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SoHo (Australian TV channel)

From Wikipedia, the free encyclopedia

SoHo
SoHo 2015 Logo.png
CountryAustralia
Programming
Language(s)English
Picture format1080i HDTV
(downscaled to 16:9 576i for the SDTV feed)
Timeshift serviceSoHo+2
Ownership
OwnerFoxtel Networks
Sister channelsFoxtel Networks channels
History
Launched23 October 1995 (1995-10-23)
Closed4 October 2016 (2016-10-04)
Replaced byBinge
Former namesFX (1995-2003)[1]
W. (2003–2012)
Links
Websitewww.sohotv.com.au
Availability at time of closure
Cable
FoxtelChannel 114 (SD/HD)
Channel 157 (+2)
Channel 1114 (SD)
Satellite
FoxtelChannel 114 (SD/HD)
Channel 157 (+2)
Channel 1114 (SD)

SoHo was an Australian pay television channel. Originally launched as FX in 1995 and oriented towards classic programming, it was rebranded as W. and shifted its focus to women's programming on 1 November 2003.[2] Later, on 20 August 2012, it was again rebranded as SoHo and shifted its focus to drama television series.[3]

The channel closed down on 4 October 2016, and was replaced by Binge.[4][5]

History

The channel's second W. logo, as seen from 2004 to 2009
The channel's second W. logo, as seen from 2004 to 2009
The third W. logo, as seen from 2009 to 2012
The third W. logo, as seen from 2009 to 2012
The channel's first logo (as SoHo), as seen from 2012 to 2015. This was also the original branding used by the New Zealand channel which SoHo is based on.
The channel's first logo (as SoHo), as seen from 2012 to 2015. This was also the original branding used by the New Zealand channel which SoHo is based on.

In 1995, FX, then stylised as fX, was launched in Australia on Foxtel, featuring classic TV series (often branded as "Golden Years of Television").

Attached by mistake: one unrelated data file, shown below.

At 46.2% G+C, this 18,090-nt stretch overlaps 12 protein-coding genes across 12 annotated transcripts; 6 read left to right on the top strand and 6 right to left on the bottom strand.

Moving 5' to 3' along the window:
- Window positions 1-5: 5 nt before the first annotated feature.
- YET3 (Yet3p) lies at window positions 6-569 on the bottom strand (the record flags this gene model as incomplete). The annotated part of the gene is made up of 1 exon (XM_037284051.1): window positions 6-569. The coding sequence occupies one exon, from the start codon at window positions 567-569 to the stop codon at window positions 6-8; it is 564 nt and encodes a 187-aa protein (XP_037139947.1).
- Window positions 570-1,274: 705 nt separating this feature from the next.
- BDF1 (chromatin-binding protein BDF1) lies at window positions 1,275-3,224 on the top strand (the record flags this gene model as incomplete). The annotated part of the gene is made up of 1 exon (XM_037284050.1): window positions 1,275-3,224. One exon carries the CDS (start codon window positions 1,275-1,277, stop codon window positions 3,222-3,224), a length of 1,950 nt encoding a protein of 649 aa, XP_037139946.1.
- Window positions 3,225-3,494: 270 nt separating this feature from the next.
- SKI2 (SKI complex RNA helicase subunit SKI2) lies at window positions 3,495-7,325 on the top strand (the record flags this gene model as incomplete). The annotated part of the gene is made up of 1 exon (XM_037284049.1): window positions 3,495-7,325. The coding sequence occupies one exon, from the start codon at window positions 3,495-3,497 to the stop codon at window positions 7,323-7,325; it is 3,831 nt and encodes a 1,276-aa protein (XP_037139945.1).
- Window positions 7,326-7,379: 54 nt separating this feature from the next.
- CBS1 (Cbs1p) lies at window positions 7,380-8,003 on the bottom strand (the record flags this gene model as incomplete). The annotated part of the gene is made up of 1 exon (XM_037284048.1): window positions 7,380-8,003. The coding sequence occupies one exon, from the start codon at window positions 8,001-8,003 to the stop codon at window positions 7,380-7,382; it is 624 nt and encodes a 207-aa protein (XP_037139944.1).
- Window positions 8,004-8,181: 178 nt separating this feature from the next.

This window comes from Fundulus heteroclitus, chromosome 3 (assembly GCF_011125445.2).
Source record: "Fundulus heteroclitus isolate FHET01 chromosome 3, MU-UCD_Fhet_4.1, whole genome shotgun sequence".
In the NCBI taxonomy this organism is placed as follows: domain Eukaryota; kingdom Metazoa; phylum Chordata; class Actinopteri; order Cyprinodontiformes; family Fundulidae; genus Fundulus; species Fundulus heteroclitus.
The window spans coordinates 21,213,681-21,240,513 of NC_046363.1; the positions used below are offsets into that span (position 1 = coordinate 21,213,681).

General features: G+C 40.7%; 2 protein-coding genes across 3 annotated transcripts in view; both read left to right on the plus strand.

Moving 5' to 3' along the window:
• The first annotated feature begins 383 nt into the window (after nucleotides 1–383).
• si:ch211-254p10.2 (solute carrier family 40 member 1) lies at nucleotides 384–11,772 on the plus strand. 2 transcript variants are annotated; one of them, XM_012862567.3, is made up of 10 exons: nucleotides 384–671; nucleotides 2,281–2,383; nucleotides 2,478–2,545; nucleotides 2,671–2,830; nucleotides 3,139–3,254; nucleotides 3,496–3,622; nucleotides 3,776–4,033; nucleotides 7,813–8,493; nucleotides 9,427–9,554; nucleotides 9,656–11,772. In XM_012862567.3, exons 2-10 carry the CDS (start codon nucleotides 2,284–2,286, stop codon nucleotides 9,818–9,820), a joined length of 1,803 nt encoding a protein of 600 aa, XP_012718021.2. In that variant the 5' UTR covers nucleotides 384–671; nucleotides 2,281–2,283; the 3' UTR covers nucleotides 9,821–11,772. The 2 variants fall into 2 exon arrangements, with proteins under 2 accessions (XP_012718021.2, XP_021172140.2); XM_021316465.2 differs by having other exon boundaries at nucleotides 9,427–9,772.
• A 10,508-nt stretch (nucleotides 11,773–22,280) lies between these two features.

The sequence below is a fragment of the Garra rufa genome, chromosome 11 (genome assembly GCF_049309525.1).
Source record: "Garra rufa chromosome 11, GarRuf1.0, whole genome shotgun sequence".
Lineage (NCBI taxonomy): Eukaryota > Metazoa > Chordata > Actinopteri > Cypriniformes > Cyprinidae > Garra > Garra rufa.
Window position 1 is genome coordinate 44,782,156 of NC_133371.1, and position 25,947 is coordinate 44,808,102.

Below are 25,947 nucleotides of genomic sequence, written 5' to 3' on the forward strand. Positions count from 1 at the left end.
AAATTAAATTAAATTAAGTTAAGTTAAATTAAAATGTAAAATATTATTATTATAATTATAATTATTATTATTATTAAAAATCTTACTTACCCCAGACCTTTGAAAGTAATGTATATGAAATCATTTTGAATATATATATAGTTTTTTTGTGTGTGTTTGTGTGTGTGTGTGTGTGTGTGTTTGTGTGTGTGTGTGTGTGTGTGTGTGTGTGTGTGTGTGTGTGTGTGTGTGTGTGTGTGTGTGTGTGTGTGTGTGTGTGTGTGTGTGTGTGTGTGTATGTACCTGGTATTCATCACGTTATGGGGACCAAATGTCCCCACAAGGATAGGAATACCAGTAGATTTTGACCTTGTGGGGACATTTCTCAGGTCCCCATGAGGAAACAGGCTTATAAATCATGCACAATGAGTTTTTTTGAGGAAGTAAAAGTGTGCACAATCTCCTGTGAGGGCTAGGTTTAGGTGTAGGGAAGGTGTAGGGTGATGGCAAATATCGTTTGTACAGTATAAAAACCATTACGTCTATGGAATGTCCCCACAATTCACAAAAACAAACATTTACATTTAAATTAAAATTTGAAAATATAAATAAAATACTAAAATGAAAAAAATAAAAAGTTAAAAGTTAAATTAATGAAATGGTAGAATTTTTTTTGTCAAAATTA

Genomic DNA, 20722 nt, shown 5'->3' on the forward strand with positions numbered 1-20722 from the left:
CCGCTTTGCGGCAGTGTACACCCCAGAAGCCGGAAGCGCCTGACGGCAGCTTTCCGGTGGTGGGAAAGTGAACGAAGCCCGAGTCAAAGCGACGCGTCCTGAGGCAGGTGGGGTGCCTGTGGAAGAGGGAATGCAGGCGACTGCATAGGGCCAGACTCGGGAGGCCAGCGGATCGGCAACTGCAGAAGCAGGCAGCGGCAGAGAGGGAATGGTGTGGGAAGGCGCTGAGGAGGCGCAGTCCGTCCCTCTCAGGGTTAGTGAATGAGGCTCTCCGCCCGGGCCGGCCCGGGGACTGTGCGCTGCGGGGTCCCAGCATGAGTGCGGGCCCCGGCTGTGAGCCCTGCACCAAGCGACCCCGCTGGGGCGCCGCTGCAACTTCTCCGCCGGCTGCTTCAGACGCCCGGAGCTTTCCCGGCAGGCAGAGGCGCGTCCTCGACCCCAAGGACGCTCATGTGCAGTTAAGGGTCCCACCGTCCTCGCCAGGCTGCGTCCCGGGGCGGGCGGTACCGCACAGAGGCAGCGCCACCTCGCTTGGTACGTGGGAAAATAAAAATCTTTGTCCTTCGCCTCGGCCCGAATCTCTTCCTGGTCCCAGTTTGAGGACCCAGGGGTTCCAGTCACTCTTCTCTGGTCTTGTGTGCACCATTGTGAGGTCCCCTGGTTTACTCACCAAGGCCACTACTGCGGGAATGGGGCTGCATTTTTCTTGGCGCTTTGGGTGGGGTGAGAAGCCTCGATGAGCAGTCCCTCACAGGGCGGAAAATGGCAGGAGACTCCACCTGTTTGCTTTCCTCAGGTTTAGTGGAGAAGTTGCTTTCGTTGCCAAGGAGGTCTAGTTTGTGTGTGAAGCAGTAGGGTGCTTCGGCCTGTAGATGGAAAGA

In late 1998 fX became FX, which at the time was a channel aimed at women, unlike the international FX channels demographic, featuring shows such as The View and Donny and Marie.

The channel became available on Austar in April 1999.[6]

In late 2000, FX was again rebranded, officially becoming "Australia's first TV channel for women".

It was relaunched as W. on 1 November 2003, shortly before digital broadcasting began.[1] W screened original Australian programming such as Beauty and the Beast, Love My Way, From Here to Maternity and Studio A with Simon Burke. It also had Pay-TV rights to many popular US primetime drama series such as Pushing Daisies and The Wire and repeats of many other series.

Antonia Kidman, sister of actress Nicole Kidman, was the face of the W channel, for quite some time and has presented a few parenting and entertainment programs for this and other channels. W2, the timeshift channel broadcasting programs two hours later, was launched in September 2006. A website for the channel was also launched in September 2006.

W. underwent a transformation in April 2009, which included an updated logo (now simply W) and several new additions to the primetime line-up. W HD was launched on 15 November 2009, on both Austar and Foxtel.[citation needed]

In 2012, it was announced that SoHo was to broadcast the new Australian drama Wentworth, a re-imaging of the classic television show Prisoner. The series started airing on 1 May 2013.[citation needed]

The channel closed on 30 September 2016, with existing programs being moved to other channels. Most programs migrated to Showcase, with a handful of other titles moving to TV H!TS, Arena and FOX8.[4]

Programming

Original programming

Acquired programming on SoHo

Acquired programming on W

Sex and the city

Rachel Ray

Montel Williams

References

  1. ^ a b Idato, Michael (27 October 2003). "Talk of the town". Sydney Morning Herald. Sydney: Fairfax Media. p. 3. Retrieved 13 February 2010.
  2. ^ Keogh, Kylie (25 November 2000). "Foxtel's feminine summer push". Daily Telegraph. Sydney. p. 14.
  3. ^ David Knox. "SoHo to launch with The Newsroom on Foxtel". TV Tonight. Retrieved 20 July 2012.
  4. ^ a b Knox, David (1 August 2016). "Foxtel closing SoHo, adds new Binge channel". TV Tonight. Retrieved 1 August 2016.
  5. ^ Knox, David (15 September 2016). "Binge channel launching October 5". TV Tonight. Retrieved 10 October 2016.
  6. ^ Joyce, James (26 March 1999). "Friday Guide: Tunedin". Newcastle Herald. p. 6. Retrieved 3 May 2010.

External links

This page was last edited on 20 November 2021, at 02:08
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